Is Viking hand genetic?

Is Viking hand genetic?

To answer the question in the title. For a long time Dupuytren’s disease has been termed a ‘disease of the Vikings’. Unfortunately research published in 2019 concluded that there is no genetic evidence that Dupuytren’s disease is of ‘Viking’ origin.

Why is Dupuytren’s called the Viking disease?

Dupuytren’s disease has been given the moniker “the Viking disease” due to its prevalence in the north of Europe and those of Northern European descent.

Is Vikings disease the same as trigger finger?

The answer to that question is no. Upon first glance, these two things might seem very similar, but they are actually very different medical conditions. In fact, the only similarity is that they both affect finger flexion. Trigger finger involves the tendons, and Dupuytren contractor involves the tissue.

What nationality gets Dupuytren’s contracture?

INCIDENCE OF DD BY ANCESTRY In his 1963 book, the Australian hand surgeon John Hueston wrote, “Dupuytren’s contracture is virtually confined to people of European descent” (2). Its highest incidence is recorded in Iceland.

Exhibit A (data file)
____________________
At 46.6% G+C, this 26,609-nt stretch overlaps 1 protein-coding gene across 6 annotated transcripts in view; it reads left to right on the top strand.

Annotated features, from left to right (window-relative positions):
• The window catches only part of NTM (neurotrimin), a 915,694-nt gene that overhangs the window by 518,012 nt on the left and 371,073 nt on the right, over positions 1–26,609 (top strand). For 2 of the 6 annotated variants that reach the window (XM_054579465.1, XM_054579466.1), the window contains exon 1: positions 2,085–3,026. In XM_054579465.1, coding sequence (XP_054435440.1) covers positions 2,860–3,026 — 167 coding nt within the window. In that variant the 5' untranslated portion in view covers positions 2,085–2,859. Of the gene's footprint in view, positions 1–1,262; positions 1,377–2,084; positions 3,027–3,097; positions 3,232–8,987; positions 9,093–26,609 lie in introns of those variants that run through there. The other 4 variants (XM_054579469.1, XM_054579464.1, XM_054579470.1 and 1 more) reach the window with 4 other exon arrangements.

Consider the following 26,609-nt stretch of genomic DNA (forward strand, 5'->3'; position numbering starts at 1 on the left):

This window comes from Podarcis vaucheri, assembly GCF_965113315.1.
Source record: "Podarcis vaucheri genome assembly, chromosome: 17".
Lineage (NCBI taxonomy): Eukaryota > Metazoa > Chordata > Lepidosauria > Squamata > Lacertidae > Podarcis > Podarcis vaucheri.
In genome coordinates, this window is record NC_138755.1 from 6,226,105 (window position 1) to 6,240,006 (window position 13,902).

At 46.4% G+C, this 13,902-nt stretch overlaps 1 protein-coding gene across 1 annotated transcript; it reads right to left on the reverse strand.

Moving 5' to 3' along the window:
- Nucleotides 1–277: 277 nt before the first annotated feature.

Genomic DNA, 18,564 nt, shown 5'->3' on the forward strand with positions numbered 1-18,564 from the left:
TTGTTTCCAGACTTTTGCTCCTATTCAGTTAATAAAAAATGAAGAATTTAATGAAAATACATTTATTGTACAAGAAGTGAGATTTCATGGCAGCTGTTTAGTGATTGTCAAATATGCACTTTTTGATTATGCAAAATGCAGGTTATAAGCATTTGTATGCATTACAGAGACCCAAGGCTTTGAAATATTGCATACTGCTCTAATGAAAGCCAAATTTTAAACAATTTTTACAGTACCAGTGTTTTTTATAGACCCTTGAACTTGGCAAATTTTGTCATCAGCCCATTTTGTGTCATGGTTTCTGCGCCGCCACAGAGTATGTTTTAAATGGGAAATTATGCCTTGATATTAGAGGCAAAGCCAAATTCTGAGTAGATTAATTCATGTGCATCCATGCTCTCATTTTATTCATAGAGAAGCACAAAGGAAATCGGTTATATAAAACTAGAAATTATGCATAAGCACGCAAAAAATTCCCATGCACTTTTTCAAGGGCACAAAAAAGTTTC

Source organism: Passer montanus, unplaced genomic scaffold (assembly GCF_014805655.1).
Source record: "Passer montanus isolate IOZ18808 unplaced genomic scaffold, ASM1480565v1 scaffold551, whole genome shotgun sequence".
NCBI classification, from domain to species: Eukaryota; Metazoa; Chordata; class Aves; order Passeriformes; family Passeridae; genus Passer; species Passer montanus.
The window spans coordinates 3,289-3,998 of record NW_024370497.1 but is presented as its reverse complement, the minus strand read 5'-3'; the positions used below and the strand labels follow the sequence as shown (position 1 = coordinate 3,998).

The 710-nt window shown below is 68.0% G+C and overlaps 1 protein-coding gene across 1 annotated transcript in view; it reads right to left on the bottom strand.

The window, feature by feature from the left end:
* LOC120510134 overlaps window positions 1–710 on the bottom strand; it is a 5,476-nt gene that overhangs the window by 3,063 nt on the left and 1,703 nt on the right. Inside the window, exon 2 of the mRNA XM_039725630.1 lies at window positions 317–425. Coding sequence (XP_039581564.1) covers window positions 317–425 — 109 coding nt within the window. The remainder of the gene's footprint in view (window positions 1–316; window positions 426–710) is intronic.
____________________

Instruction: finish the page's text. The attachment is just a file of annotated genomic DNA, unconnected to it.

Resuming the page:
How can you tell if you have Viking heritage?

And experts say surnames can give you an indication of a possible Viking heritage in your family, with anything ending in ‘son’ or ‘sen’ likely to be a sign. Other surnames which could signal a Viking family history include ‘Roger/s’ and ‘Rogerson’ and ‘Rendall’.

Can Dupuytren’s contracture go away?

Unfortunately, there is no cure for Dupuytren’s Contracture, but there are some treatments a hand specialist can recommend and perform to break apart the cords of tissue that have formed, which pull the finger to a bent position.

How do you fix Dupuytren’s contracture without surgery?

XIAFLEX® is the only FDA-approved treatment for Dupuytren’s contracture that does not require surgery. A hand specialist will inject this enzyme treatment directly into the cord that’s causing limited mobility in the finger. The enzyme releases the cord.

Did Vikings have Dupuytren’s contracture?

In all analyses, no evidence was found for an excess of Norse ancestry in Dupuytren’s disease. We conclude that there is no genetic evidence for a ‘Viking origin of Dupuytren’s disease’.